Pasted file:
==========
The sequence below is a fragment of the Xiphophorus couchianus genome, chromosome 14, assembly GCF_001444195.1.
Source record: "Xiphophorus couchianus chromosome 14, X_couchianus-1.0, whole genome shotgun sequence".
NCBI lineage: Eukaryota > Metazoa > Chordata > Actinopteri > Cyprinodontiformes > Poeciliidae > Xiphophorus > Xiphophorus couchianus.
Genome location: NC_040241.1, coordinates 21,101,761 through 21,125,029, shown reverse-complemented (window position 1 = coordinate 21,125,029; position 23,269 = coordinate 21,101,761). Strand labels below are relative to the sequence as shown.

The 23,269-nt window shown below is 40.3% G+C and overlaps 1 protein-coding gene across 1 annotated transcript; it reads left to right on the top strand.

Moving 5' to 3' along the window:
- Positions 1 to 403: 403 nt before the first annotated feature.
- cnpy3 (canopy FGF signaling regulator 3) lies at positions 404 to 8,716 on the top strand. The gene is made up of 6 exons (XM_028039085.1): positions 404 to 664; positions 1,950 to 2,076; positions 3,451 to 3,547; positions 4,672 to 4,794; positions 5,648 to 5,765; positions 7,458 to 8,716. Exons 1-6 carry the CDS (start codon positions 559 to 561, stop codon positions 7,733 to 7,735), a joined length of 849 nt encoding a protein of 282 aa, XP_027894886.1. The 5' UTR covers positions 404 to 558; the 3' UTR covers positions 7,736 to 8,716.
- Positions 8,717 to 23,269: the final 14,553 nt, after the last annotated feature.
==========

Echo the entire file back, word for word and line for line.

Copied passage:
The sequence below is a fragment of the Xiphophorus couchianus genome, chromosome 14, assembly GCF_001444195.1.
Source record: "Xiphophorus couchianus chromosome 14, X_couchianus-1.0, whole genome shotgun sequence".
NCBI lineage: Eukaryota > Metazoa > Chordata > Actinopteri > Cyprinodontiformes > Poeciliidae > Xiphophorus > Xiphophorus couchianus.
Genome location: NC_040241.1, coordinates 21,101,761 through 21,125,029, shown reverse-complemented (window position 1 = coordinate 21,125,029; position 23,269 = coordinate 21,101,761). Strand labels below are relative to the sequence as shown.

The 23,269-nt window shown below is 40.3% G+C and overlaps 1 protein-coding gene across 1 annotated transcript; it reads left to right on the top strand.

Moving 5' to 3' along the window:
- Positions 1 to 403: 403 nt before the first annotated feature.
- cnpy3 (canopy FGF signaling regulator 3) lies at positions 404 to 8,716 on the top strand. The gene is made up of 6 exons (XM_028039085.1): positions 404 to 664; positions 1,950 to 2,076; positions 3,451 to 3,547; positions 4,672 to 4,794; positions 5,648 to 5,765; positions 7,458 to 8,716. Exons 1-6 carry the CDS (start codon positions 559 to 561, stop codon positions 7,733 to 7,735), a joined length of 849 nt encoding a protein of 282 aa, XP_027894886.1. The 5' UTR covers positions 404 to 558; the 3' UTR covers positions 7,736 to 8,716.
- Positions 8,717 to 23,269: the final 14,553 nt, after the last annotated feature.